Sometimes a film’s description does not do it justice. Just like, as much as it pains me to admit it, sometimes a film review really does not give you a clear appraisal of a movie. Such was the case for the France/Canada co-production of the Fantasia Film Festival opening film, Dans la Brume. Daniel Roby’s (Funkytown, Louis Cyr) film is a different kind of apocalyptic picture. I went into it with low expectations and wound up tsk tsking myself about bringing to it preconceived notions.
Nothing is typical here in that there is precious little violence, nary a zombie or alien invasion. I applaud those behind the making of the picture in that they did not fall into the usual pitfall of making an apocalyptic film in which the human element is completely removed. Here is a film about attempting to survive with all the emotions that would involve and not just resorting to trying to entertain or distract us via the threat of mindless brain eaters. They have managed to make an apocalypse film which feels quite personal.
After a small earthquake shakes about the inhabitants of Paris, a mist begins to envelope the busy metropolis. Mathieu (Romain Duris – Fleuve Noir – also screening at Fantasia this year, All the Money in the World) is in the street when it begins and sees that it is killing off people who breathe it. Acting quickly he, holding his breath, manages to get up to a flat across the street from where he lives and where his ex-wife Anna (Olga Kurylenko – Quantum of Solace, Oblivion) and daughter Sarah (Fantine Harduin – Happy End) live. His daughter, because she has a genetic disorder, is forced to live her life inside a machine which filters the air and everything she comes in contact with as her body cannot process the toxins, etc. that are in the atmosphere.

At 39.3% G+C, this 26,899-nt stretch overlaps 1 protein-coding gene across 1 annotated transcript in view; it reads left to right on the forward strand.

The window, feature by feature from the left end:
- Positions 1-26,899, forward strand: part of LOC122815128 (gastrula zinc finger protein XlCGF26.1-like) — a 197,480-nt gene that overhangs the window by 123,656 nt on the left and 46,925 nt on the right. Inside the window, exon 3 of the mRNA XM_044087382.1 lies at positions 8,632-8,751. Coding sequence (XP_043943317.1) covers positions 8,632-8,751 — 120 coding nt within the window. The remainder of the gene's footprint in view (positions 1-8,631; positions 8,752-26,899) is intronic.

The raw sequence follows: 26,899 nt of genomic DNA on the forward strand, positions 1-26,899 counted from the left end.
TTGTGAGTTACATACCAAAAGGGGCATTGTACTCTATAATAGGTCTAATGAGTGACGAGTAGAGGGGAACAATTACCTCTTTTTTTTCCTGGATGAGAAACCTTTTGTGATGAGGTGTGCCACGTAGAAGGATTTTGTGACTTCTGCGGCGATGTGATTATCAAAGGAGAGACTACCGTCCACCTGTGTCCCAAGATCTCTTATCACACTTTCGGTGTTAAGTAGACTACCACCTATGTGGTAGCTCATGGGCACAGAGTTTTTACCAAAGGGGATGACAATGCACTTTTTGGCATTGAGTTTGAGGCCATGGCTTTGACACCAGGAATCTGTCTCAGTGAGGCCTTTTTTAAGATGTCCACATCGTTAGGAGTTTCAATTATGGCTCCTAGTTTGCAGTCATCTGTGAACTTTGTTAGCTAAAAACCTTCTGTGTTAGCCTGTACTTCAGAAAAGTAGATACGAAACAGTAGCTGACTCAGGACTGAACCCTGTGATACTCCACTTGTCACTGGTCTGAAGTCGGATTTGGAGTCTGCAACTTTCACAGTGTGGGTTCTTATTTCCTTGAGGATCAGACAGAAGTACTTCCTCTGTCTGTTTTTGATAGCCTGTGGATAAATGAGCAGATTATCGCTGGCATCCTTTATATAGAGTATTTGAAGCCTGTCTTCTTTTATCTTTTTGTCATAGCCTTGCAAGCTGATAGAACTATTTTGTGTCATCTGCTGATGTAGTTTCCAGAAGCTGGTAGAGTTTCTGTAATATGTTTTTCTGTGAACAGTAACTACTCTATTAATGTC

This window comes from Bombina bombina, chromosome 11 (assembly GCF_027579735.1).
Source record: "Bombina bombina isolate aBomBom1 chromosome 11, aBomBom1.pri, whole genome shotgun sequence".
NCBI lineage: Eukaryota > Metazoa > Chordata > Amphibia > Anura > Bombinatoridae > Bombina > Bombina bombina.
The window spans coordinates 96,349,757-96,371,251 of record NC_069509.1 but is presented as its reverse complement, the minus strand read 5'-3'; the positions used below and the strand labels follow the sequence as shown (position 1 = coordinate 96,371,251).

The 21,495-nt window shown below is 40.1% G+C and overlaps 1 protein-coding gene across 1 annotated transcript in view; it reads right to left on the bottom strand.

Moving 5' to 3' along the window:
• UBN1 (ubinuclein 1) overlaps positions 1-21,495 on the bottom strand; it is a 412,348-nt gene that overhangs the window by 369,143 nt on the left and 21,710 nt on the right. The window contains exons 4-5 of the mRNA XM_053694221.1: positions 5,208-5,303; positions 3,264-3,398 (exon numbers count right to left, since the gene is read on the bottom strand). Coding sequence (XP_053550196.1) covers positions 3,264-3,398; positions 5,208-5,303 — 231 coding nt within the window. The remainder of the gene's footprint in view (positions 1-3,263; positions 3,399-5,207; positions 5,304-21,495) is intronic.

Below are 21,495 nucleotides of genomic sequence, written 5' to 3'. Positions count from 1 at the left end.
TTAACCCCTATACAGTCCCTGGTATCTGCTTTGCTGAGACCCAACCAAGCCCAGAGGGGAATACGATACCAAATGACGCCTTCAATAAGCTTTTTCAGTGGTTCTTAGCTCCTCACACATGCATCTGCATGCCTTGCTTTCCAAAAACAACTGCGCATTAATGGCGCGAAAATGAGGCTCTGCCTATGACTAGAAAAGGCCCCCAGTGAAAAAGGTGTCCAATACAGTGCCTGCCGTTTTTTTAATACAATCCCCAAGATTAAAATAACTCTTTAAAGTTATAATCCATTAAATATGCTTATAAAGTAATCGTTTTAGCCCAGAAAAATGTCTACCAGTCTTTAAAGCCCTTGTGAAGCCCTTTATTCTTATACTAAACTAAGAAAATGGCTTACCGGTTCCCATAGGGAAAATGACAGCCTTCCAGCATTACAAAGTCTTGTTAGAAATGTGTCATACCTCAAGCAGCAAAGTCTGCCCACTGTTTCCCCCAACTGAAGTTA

Sarah is safe from the toxic mist within her machine as long as her battery (as the power has gone out) lasts. As they cannot get in with her, Anna and Mathieu’s lives are in jeopardy. Anna, thinking quickly, brings Mathieu up to the top floor of her building where an elderly couple live. There they are safe as they are above the mist.
Left with precious little resources and soon realizing that the mist is rising, Mathieu and Anna have to do something to get their daughter out of there. A more permanent solution to their “problem” has to be found and time (and breathable air) is running out.
Tension is the name of the game here. If it is not created then your mind would wander. That is apocalyptic for a film of this sorts. It really relies on you wanting to know what will happen to the characters and if they will be able to overcome the obstacles placed in front of them. On top of all this tension is the emotional side of the film. Constructed largely via the three members of the family, how they relate to one another and all care deeply about each other, emotions play a large part in the reasons why you find yourself completely invested in what is happening on the big screen.
Visually there are plenty of great scenes. Total advantage is taken by director Roby and cinematographer Pierre-Yves Bastard (JCVD) of the visual opportunity afforded them by the mist. Despite its ominous nature it is rendered almost beautiful (yet still creepy) in a way by the way it is shot. Because it is not a big Hollywood film I assume the budget wasn’t huge, so what they are able to do visually and through special effects here is rather impressive. All is very realistic looking.
Some might roll their eyes at the way that things just seem to work out for this family allowing them to avert what has befallen most other Parisian residents. But allowances have to be made as this is a movie. Without some convenient fixes there would be no film. Yes, you can see some things coming, but overall there is enough guesswork and original ideas to hold your attention.